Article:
4. I have to admit I have never been to Mexico though it is a country that I want to visit. Your post has shown me a place away from the touristy areas that looks like a great alternative. I would love the contemporary art museum and the food tour – a great way of eating local and finding out about the area.


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About the Bamboo Traveler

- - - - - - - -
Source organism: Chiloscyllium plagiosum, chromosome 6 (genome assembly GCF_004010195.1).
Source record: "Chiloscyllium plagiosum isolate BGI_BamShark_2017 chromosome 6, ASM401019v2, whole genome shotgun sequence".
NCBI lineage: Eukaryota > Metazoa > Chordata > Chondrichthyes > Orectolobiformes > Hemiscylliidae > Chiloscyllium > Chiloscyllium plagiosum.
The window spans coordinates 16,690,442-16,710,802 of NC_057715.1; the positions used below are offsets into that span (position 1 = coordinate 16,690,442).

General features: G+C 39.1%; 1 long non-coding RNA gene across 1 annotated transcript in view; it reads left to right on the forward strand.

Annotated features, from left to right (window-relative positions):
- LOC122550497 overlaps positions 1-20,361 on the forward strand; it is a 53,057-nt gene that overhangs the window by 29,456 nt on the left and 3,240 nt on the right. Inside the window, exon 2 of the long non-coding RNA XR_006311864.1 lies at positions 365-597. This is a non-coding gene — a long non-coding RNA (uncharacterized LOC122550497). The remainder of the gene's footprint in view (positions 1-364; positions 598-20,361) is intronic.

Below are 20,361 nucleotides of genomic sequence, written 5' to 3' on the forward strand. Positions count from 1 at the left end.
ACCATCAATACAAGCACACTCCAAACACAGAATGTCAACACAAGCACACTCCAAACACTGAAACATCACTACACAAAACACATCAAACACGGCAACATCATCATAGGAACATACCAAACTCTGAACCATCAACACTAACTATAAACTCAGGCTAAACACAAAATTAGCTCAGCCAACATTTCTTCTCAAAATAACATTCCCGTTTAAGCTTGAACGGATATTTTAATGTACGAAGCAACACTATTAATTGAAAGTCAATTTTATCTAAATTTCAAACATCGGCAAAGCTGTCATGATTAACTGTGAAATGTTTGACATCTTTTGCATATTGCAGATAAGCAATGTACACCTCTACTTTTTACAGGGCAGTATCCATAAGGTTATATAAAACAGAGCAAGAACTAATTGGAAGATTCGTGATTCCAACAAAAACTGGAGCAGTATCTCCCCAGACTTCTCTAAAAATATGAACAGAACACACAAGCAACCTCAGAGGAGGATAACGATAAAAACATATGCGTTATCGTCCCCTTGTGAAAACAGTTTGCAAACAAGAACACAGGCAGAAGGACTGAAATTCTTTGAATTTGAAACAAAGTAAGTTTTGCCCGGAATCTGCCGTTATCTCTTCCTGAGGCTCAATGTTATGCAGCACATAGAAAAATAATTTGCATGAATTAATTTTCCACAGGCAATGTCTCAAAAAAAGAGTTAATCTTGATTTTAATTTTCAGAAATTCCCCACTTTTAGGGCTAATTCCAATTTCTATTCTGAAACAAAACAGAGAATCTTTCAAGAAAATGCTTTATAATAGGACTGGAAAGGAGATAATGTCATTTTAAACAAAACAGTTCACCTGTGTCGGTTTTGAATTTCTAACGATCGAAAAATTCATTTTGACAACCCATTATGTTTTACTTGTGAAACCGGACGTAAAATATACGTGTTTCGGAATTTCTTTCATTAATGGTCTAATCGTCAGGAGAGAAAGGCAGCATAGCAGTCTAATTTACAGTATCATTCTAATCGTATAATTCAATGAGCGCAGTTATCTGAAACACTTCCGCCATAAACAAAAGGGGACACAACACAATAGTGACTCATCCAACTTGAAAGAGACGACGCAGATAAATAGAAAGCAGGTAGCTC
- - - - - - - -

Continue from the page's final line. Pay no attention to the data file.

The Bamboo Traveler

Welcome to The Bamboo Traveler, a travel blog dedicated to helping those travelers who want to dig deeply into the history, heritage, and culture of a place. Whether it’s through the pages of your passport or the pages of a book, I’ll help you travel the world and uncover the history, culture, food, architecture, and natural beauty of some of the world’s most fascinating places.